Sales at Gap, the largest U.S. apparel chain, climbed 8 percent. Target, the second-largest U.S. discount chain, and Macy’s Inc., the owner of Bloomingdale’s and namesake stores, each posted 7.3 percent increases. All three companies beat the average analyst projection.
An improving job market is boosting incomes. Even with a less-than-predicted gain in U.S. payrolls last month -- 120,000 compared with a median forecast of 205,000 in a Bloomberg survey -- the economy has added 635,000 jobs since December as unemployment fell to 8.2 percent from 8.5 percent, Labor Department data show.
Stock-market gains are also helping sustain confidence. The S&P 500 jumped 12 percent from January through March, the best first quarter since 1998.
Sales in March may have been helped by better weather as demand at building material stores climbed 3 percent, the most this year. The average temperature was 51.1 degrees Fahrenheit (10.6 degrees Celsius) in March, the warmest on record for the month in the past 117 years, according to the National Oceanic and Atmospheric Administration.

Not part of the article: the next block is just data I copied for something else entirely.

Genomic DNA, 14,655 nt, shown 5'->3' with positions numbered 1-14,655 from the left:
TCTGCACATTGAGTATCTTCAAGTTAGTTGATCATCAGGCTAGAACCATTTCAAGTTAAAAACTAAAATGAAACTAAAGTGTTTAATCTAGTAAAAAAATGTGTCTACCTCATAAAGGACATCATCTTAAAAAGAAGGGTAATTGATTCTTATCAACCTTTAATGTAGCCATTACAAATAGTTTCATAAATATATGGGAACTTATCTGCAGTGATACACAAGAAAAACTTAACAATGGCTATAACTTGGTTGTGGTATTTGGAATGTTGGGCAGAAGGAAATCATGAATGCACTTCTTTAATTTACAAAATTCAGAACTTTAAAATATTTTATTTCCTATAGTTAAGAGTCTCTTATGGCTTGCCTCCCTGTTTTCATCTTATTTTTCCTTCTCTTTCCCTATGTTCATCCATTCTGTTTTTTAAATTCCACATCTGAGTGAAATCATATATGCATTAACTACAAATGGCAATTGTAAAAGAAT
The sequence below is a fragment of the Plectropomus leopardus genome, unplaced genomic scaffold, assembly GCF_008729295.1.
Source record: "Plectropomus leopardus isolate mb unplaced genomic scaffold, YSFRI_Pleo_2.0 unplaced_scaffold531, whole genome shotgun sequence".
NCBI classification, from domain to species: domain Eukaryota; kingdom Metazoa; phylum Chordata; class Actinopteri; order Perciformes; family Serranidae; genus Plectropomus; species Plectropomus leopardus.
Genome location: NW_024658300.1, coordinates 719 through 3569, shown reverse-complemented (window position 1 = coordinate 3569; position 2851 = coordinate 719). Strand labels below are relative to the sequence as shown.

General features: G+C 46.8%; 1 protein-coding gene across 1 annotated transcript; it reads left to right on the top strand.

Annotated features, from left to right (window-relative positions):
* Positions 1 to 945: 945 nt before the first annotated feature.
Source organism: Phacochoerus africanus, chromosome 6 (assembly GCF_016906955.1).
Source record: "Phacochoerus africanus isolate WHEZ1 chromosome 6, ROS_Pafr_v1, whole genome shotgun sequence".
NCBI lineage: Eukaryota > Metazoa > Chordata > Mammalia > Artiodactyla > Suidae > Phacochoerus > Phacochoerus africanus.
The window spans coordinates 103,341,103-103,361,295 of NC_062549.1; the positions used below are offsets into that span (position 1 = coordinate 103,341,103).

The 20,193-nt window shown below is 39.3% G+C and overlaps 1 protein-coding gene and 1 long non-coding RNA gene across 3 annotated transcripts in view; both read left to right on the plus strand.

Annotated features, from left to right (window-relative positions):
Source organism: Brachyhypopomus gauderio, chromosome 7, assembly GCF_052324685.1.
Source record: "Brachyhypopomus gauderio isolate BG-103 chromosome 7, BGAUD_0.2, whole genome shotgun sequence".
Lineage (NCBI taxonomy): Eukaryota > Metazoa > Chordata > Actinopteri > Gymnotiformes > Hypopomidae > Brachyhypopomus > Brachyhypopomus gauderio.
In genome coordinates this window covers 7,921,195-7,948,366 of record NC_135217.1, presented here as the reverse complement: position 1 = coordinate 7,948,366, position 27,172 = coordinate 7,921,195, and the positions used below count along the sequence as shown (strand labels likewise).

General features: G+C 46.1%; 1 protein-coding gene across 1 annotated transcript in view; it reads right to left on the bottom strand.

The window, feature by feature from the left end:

Sales at automobile dealers defied projections of a decrease as purchases rose 0.9 percent last month, today’s report showed. The results are in contrast with industry figures.
Cars and light trucks sold at a 14.3 million annual rate in March, following a 15 million pace the prior month, according to Ward’s Automotive Group. Nonetheless, the March figures capped the strongest quarter in four years.